[4.] Q. Mr. President, on behalf of many of the Wheaton College women students, we are interested in the status of your youngest son, Jack. [Laughter] Seriously, though--[laughter]

THE PRESIDENT. He is some competition.


[5.] Q. Well, what do you see as a solution to the malpractice dilemma in California? Do you think we are heading towards socialized medicine?

THE PRESIDENT. I have two unmarried sons. [Laughter] Jack will be 24 next week, and Steve will be 19 in May. And Steve is the one that likes horses and is out cleaning stables and going to Cal Poly, but he is a pretty attractive kid, too.

But to talk about the serious question that you asked, the malpractice problem is not limited to the State of California, although it was made much more dramatic there by the action that some or a good many doctors took in the State of California. It is a problem in virtually every State, caused primarily by the very substantial increase in malpractice insurance premiums that result from the very high claims that have been allowed by our court system.

I would prefer that the issue be solved in this limited area at the State level. But if we are going to have what happened in California repeated in 49 other States, I think we may have to take a very hard look at some solution in that limited area on the national level. We have some people that are now analyzing that situation. I don't want to call it a study because some States have moved in and solved it and some have not. But I don't think that problem in and of itself dictates that we should have national health insurance with the Federal Government being the dictator as to what the doctors ought to do and how they ought to be paid. I don't think it is an argument that pushes us inevitably toward national health insurance as far as the patient is concerned.

I have in the past felt that we could broaden the utilization of our private coverage firms with the Federal Government participating, but the coverage for broader health insurance would come from the utilization of our private health insurers.

The one country that I am most familiar with--and I hesitate and won't use the name--they started on national health insurance 15 years ago with expectations. They have been cutting it down step by step by step, and the net result is, I think, that most objective observers say it has not worked.

So, if we are going to broaden your coverage, I think we ought to do something differently, and if we do, we certainly ought to use the private insurers to get a better service to take care of those who are not adequately covered by insurance.

And one final comment--I did recommend to the Congress this year that we ought to provide, under Medicare, catastrophic insurance. There are roughly 25 million people who are now covered by Medicare, about 3 million of them are affected adversely by some form of catastrophic illness where there is an extended care period or heavy, heavy, heavy expenditures.

It can be done, I think it ought to be done, because I would venture to say every person in this room knows a family or knows a person who has been affected by a catastrophic illness, and there is nothing that is more worrisome to the mind or has a more serious impact on the pocketbook than those kind of tragedies.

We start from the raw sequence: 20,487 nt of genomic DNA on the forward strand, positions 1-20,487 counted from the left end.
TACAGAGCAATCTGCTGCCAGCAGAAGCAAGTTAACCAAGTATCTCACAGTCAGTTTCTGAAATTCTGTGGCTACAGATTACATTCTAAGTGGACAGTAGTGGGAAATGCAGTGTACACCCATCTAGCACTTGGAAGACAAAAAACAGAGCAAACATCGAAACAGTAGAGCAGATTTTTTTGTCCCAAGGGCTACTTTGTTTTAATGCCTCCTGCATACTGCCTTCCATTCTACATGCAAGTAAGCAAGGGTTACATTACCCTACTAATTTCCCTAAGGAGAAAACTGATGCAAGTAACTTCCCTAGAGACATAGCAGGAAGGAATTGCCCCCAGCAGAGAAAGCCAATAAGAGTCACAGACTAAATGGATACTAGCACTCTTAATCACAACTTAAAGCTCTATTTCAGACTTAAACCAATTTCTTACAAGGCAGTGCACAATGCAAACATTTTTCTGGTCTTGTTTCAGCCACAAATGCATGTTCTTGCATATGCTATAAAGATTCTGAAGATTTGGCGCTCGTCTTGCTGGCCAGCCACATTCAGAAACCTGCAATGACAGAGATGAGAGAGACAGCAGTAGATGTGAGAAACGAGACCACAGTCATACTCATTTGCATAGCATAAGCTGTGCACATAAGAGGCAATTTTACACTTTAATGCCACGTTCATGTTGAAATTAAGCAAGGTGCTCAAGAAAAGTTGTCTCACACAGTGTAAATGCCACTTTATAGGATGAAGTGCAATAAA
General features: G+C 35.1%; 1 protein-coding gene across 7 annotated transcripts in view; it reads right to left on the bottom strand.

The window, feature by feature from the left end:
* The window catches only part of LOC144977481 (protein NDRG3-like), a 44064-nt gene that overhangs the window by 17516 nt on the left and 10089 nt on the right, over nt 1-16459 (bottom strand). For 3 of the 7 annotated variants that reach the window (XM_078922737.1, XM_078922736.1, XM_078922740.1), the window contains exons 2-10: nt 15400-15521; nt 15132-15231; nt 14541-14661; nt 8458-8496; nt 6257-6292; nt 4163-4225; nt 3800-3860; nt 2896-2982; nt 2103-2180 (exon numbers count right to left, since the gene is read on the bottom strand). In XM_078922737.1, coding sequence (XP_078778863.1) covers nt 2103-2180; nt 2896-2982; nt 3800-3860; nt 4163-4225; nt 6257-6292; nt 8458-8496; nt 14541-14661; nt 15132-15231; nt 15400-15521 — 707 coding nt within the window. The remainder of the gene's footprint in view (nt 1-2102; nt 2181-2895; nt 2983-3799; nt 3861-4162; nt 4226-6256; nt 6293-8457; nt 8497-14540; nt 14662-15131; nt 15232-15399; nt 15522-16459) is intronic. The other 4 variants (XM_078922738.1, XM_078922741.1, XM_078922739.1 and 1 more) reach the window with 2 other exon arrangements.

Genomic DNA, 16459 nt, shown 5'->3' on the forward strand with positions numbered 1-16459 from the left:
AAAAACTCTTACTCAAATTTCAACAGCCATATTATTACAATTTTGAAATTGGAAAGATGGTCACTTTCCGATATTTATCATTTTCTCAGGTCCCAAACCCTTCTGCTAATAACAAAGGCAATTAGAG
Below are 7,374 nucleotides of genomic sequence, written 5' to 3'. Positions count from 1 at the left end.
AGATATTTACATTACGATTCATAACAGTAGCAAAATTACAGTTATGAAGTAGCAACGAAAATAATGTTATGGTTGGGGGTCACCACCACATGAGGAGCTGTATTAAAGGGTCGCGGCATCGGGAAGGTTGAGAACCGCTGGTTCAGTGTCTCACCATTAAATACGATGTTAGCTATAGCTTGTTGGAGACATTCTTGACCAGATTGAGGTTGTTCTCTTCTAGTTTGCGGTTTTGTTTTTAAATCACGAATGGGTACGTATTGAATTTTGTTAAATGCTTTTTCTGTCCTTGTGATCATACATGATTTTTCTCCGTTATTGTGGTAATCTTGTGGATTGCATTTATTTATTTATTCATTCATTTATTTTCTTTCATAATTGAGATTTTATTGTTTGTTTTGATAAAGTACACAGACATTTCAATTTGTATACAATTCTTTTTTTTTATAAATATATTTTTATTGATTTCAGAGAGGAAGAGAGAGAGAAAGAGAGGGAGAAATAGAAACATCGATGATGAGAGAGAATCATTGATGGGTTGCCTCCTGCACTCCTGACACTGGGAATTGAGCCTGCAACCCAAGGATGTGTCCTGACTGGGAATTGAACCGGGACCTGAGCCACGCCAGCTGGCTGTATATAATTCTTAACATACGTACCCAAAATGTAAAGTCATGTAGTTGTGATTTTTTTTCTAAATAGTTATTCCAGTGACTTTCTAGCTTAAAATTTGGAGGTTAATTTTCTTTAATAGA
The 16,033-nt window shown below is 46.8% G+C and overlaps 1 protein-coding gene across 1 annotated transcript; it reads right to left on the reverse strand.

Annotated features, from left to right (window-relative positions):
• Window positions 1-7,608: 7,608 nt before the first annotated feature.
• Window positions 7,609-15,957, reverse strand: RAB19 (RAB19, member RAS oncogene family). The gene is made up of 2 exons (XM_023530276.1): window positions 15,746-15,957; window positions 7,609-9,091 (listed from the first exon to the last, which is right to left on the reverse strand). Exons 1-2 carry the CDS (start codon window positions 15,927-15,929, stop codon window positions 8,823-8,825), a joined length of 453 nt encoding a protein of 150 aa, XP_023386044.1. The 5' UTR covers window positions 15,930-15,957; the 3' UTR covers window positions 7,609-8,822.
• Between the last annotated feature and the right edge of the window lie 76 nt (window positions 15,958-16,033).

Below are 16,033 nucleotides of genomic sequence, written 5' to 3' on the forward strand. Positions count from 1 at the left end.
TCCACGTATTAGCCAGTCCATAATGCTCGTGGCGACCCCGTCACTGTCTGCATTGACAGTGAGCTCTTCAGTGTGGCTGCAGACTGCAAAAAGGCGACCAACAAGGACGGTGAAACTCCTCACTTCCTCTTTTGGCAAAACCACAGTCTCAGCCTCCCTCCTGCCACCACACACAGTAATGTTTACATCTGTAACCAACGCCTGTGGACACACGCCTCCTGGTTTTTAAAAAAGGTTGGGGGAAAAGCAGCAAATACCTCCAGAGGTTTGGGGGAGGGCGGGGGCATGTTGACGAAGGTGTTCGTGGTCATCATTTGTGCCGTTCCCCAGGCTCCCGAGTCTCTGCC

So, I think the Congress ought to move in that direction and move this year.


[6.] Q. Mr. President, as you well know, there is an increasing controversy over CIA activities, both domestic and foreign. What measures would you take to create a balance between abuses resulting from secrecy in these activities and excesses of public revelation which may, of course, hinder American effectiveness in foreign policy?

THE PRESIDENT. About 3 weeks ago, I released the information as to what I would do to strengthen the intelligence community and at the same time prevent abuses by any of the intelligence community against American citizens. Let me outline very quickly what we have done.

In the first place, we set down criteria in a rather lengthy document of what intelligence agencies and individuals could not do-specific guidelines. Those were lacking in the past. And if those guidelines are not lived up to, then the persons responsible, individually or the head of an agency, are held accountable. Accountability is the real crux of how you can prevent abuses.

In addition, we have established an Intelligence Review Board which is composed of three individuals, three outstanding individuals--former Ambassador Robert Murphy, Mr. Stephen Ailes, and Mr. Leo Cherne. They have the responsibility of taking complaints from individuals or from the Inspectors General of the CIA, the defense intelligence community, and to make an objective analysis of any abuses by individuals or an agency. Then in order to strengthen the intelligence community in an effective way, we have set up-we have first gotten rid of about 10 different boards that were overlapping in duplication, and we have established an intelligence community committee headed by the new head of the Central Intelligence Agency. And there are three of them that will bring together the intelligence community, which is made up of the Central Intelligence Agency, the Defense Intelligence Agency, the National Security Agency, and three or four others, and they report to me directly.

When you come right down to it, the person in this area who has the final responsibility is the President. And I believe that you have to hold people accountable, and I am fully willing to assume that responsibility. And I think it is the way it should be handled. If it goes wrong, the President ought to assume the liability. If it does well, then it is good for the country. But in the final analysis, the accountability comes right into the Oval Office of the White House with the President, and I think that is the way to solve the problem.


[7.] Q. What specific role would you have the United States play in the event of intensive Cuban and Russian involvement in the overthrow of the Governments of Rhodesia and South Africa?

THE PRESIDENT. Well, first, we believe that there ought to be more progress in Rhodesia where there are, as I recall the figures, some 220,000 whites and 5 or 6 million blacks. There ought to be movement toward a majority government. That, I think, has to be, inevitably, the result.